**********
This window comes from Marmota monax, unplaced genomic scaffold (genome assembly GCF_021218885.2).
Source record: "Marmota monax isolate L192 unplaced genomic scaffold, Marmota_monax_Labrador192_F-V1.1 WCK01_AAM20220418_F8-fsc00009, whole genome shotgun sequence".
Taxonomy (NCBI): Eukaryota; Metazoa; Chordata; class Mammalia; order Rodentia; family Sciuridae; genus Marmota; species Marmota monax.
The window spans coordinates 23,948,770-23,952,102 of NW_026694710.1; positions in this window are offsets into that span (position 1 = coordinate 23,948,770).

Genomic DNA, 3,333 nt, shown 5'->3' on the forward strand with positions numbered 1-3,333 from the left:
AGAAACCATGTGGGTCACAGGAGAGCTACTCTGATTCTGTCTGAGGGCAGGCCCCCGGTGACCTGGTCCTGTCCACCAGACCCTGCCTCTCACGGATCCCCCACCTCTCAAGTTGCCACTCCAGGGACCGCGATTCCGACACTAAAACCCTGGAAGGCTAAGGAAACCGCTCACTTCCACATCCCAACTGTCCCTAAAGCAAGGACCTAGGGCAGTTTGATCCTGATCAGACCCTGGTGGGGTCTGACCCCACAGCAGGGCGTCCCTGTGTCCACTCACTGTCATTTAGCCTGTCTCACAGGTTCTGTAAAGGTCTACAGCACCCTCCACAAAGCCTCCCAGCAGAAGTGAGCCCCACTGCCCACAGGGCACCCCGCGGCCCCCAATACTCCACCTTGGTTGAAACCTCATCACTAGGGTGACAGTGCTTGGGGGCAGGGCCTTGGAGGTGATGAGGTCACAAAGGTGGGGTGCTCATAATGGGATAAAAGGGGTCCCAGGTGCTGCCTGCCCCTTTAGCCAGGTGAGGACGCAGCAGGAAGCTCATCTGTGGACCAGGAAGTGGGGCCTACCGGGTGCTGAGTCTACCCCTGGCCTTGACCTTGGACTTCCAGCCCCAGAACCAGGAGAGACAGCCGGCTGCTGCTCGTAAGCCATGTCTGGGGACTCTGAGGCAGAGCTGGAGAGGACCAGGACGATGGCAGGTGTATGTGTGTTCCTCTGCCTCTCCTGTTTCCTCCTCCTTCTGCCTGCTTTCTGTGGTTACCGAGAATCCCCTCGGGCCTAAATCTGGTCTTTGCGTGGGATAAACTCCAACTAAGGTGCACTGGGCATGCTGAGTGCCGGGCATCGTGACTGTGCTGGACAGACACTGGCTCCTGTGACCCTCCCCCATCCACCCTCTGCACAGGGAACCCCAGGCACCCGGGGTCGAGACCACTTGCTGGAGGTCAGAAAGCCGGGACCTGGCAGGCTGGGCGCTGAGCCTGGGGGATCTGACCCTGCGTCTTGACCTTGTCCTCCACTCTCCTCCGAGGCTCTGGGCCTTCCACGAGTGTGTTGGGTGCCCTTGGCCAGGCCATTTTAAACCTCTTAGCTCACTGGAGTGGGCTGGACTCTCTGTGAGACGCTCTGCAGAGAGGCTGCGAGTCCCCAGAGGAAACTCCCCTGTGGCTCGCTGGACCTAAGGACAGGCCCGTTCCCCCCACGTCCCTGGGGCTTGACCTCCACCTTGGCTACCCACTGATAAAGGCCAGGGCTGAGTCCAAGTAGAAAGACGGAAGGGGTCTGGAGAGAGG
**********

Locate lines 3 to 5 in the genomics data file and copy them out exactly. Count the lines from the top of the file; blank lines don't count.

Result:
Taxonomy (NCBI): Eukaryota; Metazoa; Chordata; class Mammalia; order Rodentia; family Sciuridae; genus Marmota; species Marmota monax.
The window spans coordinates 23,948,770-23,952,102 of NW_026694710.1; positions in this window are offsets into that span (position 1 = coordinate 23,948,770).

Genomic DNA, 3,333 nt, shown 5'->3' on the forward strand with positions numbered 1-3,333 from the left: